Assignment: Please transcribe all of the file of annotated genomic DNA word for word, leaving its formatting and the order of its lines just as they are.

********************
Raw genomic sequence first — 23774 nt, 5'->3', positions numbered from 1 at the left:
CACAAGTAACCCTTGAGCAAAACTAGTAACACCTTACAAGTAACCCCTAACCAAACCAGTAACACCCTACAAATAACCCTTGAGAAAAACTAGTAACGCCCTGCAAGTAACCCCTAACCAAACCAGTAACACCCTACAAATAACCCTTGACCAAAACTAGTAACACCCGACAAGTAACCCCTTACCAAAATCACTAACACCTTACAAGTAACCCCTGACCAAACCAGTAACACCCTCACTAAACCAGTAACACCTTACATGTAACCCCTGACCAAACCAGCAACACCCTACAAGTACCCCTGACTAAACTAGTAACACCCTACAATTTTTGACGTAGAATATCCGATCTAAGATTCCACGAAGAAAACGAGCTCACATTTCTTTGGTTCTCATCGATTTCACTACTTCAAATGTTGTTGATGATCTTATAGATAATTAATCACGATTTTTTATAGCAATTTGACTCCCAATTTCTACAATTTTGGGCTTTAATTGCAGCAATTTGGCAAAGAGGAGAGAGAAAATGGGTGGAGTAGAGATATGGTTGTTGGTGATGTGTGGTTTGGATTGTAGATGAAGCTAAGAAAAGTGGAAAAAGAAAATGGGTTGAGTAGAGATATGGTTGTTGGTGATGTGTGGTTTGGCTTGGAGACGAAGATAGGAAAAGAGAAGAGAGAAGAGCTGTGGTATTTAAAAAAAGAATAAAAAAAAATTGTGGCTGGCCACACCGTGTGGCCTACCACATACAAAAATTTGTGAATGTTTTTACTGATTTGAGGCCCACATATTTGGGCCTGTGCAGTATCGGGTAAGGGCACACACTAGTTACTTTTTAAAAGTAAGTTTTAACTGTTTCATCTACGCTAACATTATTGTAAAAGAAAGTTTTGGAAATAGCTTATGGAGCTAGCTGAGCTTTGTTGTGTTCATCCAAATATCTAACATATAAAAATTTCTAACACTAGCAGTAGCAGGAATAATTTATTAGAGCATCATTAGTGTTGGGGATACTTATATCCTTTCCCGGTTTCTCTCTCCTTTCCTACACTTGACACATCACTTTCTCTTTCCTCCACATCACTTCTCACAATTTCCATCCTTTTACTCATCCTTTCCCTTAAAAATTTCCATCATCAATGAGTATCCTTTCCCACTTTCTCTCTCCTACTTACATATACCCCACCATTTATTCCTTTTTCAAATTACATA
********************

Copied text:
Raw genomic sequence first — 23774 nt, 5'->3', positions numbered from 1 at the left:
CACAAGTAACCCTTGAGCAAAACTAGTAACACCTTACAAGTAACCCCTAACCAAACCAGTAACACCCTACAAATAACCCTTGAGAAAAACTAGTAACGCCCTGCAAGTAACCCCTAACCAAACCAGTAACACCCTACAAATAACCCTTGACCAAAACTAGTAACACCCGACAAGTAACCCCTTACCAAAATCACTAACACCTTACAAGTAACCCCTGACCAAACCAGTAACACCCTCACTAAACCAGTAACACCTTACATGTAACCCCTGACCAAACCAGCAACACCCTACAAGTACCCCTGACTAAACTAGTAACACCCTACAATTTTTGACGTAGAATATCCGATCTAAGATTCCACGAAGAAAACGAGCTCACATTTCTTTGGTTCTCATCGATTTCACTACTTCAAATGTTGTTGATGATCTTATAGATAATTAATCACGATTTTTTATAGCAATTTGACTCCCAATTTCTACAATTTTGGGCTTTAATTGCAGCAATTTGGCAAAGAGGAGAGAGAAAATGGGTGGAGTAGAGATATGGTTGTTGGTGATGTGTGGTTTGGATTGTAGATGAAGCTAAGAAAAGTGGAAAAAGAAAATGGGTTGAGTAGAGATATGGTTGTTGGTGATGTGTGGTTTGGCTTGGAGACGAAGATAGGAAAAGAGAAGAGAGAAGAGCTGTGGTATTTAAAAAAAGAATAAAAAAAAATTGTGGCTGGCCACACCGTGTGGCCTACCACATACAAAAATTTGTGAATGTTTTTACTGATTTGAGGCCCACATATTTGGGCCTGTGCAGTATCGGGTAAGGGCACACACTAGTTACTTTTTAAAAGTAAGTTTTAACTGTTTCATCTACGCTAACATTATTGTAAAAGAAAGTTTTGGAAATAGCTTATGGAGCTAGCTGAGCTTTGTTGTGTTCATCCAAATATCTAACATATAAAAATTTCTAACACTAGCAGTAGCAGGAATAATTTATTAGAGCATCATTAGTGTTGGGGATACTTATATCCTTTCCCGGTTTCTCTCTCCTTTCCTACACTTGACACATCACTTTCTCTTTCCTCCACATCACTTCTCACAATTTCCATCCTTTTACTCATCCTTTCCCTTAAAAATTTCCATCATCAATGAGTATCCTTTCCCACTTTCTCTCTCCTACTTACATATACCCCACCATTTATTCCTTTTTCAAATTACATA